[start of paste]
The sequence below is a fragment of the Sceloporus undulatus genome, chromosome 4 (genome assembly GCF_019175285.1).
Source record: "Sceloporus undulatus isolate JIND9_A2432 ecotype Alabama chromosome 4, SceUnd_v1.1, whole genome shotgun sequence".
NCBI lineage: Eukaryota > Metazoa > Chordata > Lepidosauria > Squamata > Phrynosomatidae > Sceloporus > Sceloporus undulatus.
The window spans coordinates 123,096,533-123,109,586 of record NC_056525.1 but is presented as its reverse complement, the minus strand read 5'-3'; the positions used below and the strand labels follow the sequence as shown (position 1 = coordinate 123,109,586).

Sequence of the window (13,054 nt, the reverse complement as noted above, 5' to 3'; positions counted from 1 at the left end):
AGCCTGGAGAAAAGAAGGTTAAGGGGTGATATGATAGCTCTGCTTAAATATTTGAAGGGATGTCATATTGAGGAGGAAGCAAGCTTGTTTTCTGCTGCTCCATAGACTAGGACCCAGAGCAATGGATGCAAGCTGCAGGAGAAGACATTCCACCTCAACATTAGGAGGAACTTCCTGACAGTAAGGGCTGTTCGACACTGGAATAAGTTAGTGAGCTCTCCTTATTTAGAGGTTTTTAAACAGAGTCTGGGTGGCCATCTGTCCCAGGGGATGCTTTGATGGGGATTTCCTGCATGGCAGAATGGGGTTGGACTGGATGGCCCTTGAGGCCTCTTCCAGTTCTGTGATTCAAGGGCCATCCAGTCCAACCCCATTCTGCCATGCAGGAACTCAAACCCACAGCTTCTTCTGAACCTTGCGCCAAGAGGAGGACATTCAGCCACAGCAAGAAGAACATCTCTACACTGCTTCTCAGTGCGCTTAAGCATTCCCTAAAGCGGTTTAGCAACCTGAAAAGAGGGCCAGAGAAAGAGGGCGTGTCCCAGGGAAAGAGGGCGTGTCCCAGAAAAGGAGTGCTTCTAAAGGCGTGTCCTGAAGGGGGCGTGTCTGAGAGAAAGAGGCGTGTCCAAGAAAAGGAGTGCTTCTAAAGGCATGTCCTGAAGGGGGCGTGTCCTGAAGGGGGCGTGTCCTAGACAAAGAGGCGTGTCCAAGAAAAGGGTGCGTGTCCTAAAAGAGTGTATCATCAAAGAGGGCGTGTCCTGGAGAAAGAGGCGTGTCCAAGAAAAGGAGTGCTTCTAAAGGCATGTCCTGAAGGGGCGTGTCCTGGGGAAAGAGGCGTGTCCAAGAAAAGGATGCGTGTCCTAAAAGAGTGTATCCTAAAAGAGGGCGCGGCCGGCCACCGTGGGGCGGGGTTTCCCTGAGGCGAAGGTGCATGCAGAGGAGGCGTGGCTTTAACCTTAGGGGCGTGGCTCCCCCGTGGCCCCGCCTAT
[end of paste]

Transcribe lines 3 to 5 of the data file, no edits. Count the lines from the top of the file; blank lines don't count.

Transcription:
NCBI lineage: Eukaryota > Metazoa > Chordata > Lepidosauria > Squamata > Phrynosomatidae > Sceloporus > Sceloporus undulatus.
The window spans coordinates 123,096,533-123,109,586 of record NC_056525.1 but is presented as its reverse complement, the minus strand read 5'-3'; the positions used below and the strand labels follow the sequence as shown (position 1 = coordinate 123,109,586).

Sequence of the window (13,054 nt, the reverse complement as noted above, 5' to 3'; positions counted from 1 at the left end):